Main CategoriesTibetan BuddhismPadmasambhava and the Nyingma School Tibetan Book of Living and Dying, The

Tibetan Book of Living and Dying, The

Product no.: 0-06-250834-2
This acclaimed spiritual masterpiece is widely regarded as one of the most complete and authoritative presentations of the Tibetan Buddhist teachings ever written.

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Publisher's Synopsis

A manual for life and death and a magnificent source of sacred inspiration from the heart of the Tibetan tradition, The Tibetan Book Of Living and Dying provides a lucid and inspiring introduction to the practice of meditation, to the nature of mind, to karma and rebirth, to compassionate love and care for the dying, and to the trials and rewards of the spiritual path.

"Sogyal Rinpoche... has delivered the Tibetan equivalent of The Divine Comedy. One could imagine that this is what Dante might have written had he been a Buddhist metaphysician rather than a Christian poet."      ~New York Times Book Review

"His down-to-earth tone, peppered with songs and poetry from Buddhist sages, takes away much of the intense fear of death and makes it seem like an old friend."       ~Los Angeles Times

“A magnificent achievement. In its power to touch the heart, to awaken consciousness, [The Tibetan Book of Living and Dying] is an inestimable gift.”      ~San Francisco Chronicle

"An indispensable hospice classic, thanks mainly to its uncredited ghostwriters, Andrew Harvey and Patrick Gaffney, who gave fluidity and structure to Rinpoche's vast input."       ~Mandala Books


"A dying person most needs to be shown as unconditional a love as possible, released from all expectations. Don't think you have to be an expert in any way. Be natural, be yourself, be a true friend, and the dying person will be reassured that you are really with them, communicating with them simply and as an equal, as one human being to another.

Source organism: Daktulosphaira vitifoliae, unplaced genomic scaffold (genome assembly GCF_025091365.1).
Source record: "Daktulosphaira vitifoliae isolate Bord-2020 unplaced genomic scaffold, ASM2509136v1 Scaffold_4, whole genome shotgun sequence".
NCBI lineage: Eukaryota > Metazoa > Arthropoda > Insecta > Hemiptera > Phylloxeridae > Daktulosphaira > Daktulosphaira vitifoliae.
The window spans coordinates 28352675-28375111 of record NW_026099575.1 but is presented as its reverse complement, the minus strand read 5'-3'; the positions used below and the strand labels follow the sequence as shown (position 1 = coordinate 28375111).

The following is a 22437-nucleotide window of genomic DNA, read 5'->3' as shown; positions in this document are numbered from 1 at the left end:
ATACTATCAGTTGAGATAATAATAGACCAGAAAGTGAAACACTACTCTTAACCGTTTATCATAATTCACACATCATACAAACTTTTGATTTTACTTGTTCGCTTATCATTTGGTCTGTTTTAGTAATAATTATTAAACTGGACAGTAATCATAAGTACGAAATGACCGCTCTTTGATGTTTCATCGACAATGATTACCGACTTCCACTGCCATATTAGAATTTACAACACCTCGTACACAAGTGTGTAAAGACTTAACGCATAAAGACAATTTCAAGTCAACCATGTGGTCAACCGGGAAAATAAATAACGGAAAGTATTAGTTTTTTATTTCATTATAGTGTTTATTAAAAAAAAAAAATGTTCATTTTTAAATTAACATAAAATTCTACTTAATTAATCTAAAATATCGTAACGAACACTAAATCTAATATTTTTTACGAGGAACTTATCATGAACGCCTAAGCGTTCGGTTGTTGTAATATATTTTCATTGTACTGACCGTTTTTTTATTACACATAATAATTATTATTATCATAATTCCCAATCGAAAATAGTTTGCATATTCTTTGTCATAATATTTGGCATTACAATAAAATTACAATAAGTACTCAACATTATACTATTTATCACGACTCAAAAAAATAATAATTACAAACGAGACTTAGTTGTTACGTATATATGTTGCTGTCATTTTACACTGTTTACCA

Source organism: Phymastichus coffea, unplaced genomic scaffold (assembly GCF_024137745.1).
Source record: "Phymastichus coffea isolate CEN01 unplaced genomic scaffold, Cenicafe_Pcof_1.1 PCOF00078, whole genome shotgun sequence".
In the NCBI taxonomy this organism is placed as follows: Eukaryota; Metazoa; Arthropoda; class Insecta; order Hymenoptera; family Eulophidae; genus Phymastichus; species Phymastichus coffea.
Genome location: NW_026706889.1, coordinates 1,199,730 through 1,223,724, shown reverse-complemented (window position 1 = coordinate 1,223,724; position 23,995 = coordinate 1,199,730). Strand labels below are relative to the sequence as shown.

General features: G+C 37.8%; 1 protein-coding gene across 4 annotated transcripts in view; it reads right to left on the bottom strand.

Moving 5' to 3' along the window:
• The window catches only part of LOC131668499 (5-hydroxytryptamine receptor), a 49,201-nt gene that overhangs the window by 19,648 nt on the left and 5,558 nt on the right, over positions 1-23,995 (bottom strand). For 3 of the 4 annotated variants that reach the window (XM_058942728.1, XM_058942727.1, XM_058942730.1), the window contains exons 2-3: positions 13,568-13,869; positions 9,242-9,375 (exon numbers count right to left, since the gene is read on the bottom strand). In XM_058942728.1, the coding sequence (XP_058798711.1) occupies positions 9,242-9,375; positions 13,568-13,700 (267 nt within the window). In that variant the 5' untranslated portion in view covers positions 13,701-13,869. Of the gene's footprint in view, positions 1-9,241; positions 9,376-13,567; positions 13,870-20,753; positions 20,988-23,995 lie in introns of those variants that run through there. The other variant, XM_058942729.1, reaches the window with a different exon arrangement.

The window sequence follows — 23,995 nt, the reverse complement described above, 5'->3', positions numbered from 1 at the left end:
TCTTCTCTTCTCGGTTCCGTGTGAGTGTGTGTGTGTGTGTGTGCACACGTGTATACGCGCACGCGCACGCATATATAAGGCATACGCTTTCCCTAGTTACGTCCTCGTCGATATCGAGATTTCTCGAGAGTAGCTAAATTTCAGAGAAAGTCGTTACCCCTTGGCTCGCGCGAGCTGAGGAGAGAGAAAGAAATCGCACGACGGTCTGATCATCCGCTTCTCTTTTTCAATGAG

It is essential that we care enough to try, and that we reassure that person that whatever he or she may be feeling, whatever his or her frustration and anger, it is normal. Dying will bring out many repressed emotions: sadness or numbness or guilt, or even jealousy of those who are still well. Help the person not to repress these emotions when they rise. Be with the person as the waves of pain and grief break; with acceptance, time, and patient understanding, the emotions slowly subside and return the dying person to that ground of serenity, calm and sanity that is most deeply and truly theirs.

Don't try to be too wise; don't always try to search for something profound to say. You don't have to do or say anything to make things better. Just be there as fully as you can. And if you are feeling a lot of anxiety and fear, and don't know what to do, admit that openly to the dying person and ask his or her help. This honesty will bring you and the dying person closer together, and help in opening up a freer communication. Sometimes the dying know far better than we how they can be helped, and we need to know how to draw on their wisdom and let them give to us what they know."

Sogyal Rinpoche was born in Tibet and raised by one of the most revered spiritual masters of this century, Jamyang Khyentse Ch”kyi Lodr”. With the Chinese occupation of Tibet, he went into exile with his master, who died in 1959 in Sikkim in the Himalayas. After university studies in Delhi and Cambridge, England, he acted as translator and aide to several leading Tibetan masters, and began teaching in the West in 1974.

Editor Harvey, Andrew
Coeditor Gaffney, Patrick
Author Rinpoche, Sogyal
Book Type Trade Paperback
Page Count 425 pp.
Publisher HarperCollins 1994
Gold Medal

Gold Medal


  Gold Medal Essential Reading

Browse these categories as well: Padmasambhava and the Nyingma School, Bon and Dzogchen Shamanism, Vajrayana and Crazy Wisdom Masters, Western Buddhism, Karma and Reincarnation, Death, Grief and the Afterlife, Gold Medal Essential Reading

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